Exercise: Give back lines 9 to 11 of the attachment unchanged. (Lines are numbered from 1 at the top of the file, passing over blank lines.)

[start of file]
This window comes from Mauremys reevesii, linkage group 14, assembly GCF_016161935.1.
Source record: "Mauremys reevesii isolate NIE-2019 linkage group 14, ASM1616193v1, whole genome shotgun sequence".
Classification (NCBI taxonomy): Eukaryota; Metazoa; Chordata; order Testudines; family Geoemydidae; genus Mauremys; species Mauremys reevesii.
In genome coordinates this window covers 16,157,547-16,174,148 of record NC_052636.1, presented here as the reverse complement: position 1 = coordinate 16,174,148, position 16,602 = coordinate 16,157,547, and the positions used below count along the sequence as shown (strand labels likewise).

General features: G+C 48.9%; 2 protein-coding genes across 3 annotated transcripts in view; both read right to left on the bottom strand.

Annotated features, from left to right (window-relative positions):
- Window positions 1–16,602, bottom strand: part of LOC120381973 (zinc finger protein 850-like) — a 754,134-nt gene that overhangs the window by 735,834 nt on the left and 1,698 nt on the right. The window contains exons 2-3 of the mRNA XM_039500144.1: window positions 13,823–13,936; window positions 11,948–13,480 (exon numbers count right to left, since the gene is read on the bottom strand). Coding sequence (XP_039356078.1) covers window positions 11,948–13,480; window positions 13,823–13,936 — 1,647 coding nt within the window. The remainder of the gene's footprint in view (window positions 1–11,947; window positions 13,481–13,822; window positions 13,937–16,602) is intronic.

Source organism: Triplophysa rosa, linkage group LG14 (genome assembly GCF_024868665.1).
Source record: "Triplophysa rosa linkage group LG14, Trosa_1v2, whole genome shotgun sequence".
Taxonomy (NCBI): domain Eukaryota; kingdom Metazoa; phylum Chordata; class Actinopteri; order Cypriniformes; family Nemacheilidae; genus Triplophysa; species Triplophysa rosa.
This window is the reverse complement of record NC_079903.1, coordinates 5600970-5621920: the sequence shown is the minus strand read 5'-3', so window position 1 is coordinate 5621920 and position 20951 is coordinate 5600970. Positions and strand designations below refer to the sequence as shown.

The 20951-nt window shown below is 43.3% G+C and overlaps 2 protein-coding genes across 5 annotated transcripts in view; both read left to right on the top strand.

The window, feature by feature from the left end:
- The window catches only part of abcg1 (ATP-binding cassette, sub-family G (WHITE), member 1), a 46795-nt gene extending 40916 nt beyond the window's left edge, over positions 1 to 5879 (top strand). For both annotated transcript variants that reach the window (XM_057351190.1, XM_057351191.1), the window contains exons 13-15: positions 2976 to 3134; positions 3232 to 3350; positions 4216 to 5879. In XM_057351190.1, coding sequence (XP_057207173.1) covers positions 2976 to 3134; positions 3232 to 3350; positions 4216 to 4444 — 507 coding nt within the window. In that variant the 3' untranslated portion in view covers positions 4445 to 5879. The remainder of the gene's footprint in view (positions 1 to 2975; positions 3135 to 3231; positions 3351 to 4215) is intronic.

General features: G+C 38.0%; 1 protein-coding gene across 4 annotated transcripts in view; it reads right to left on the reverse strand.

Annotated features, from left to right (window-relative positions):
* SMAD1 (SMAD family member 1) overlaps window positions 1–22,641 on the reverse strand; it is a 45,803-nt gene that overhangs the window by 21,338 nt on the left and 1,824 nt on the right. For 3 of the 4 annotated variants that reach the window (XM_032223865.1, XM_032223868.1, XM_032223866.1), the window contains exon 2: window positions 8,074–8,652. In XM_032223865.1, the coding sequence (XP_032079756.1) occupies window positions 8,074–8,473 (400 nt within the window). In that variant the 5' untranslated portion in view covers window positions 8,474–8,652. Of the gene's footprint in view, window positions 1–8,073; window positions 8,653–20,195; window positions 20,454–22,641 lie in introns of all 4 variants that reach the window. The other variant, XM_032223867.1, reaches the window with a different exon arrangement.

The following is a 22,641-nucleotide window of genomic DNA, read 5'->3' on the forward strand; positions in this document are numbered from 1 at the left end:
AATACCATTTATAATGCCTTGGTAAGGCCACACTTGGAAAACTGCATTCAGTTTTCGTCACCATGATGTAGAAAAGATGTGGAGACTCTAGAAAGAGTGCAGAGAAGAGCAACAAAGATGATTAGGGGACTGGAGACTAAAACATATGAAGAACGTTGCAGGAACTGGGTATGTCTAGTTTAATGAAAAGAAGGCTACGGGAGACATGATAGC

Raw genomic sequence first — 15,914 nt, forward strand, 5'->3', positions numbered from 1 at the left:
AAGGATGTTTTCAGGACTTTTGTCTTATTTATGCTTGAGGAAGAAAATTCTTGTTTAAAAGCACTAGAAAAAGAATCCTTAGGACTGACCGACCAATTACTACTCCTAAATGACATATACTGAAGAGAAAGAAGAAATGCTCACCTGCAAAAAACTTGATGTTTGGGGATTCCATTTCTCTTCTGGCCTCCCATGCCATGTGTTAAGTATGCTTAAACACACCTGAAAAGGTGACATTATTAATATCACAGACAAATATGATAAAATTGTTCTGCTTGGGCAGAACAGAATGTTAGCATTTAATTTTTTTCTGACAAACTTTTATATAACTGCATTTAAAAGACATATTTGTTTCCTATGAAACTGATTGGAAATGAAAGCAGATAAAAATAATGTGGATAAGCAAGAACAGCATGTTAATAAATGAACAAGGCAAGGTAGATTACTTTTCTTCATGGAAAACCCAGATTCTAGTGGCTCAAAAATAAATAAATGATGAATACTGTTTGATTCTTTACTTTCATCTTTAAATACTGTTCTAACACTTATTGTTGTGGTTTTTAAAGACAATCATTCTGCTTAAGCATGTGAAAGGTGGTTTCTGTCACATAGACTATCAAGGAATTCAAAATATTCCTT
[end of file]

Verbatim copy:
Source record: "Triplophysa rosa linkage group LG14, Trosa_1v2, whole genome shotgun sequence".
Taxonomy (NCBI): domain Eukaryota; kingdom Metazoa; phylum Chordata; class Actinopteri; order Cypriniformes; family Nemacheilidae; genus Triplophysa; species Triplophysa rosa.
This window is the reverse complement of record NC_079903.1, coordinates 5600970-5621920: the sequence shown is the minus strand read 5'-3', so window position 1 is coordinate 5621920 and position 20951 is coordinate 5600970. Positions and strand designations below refer to the sequence as shown.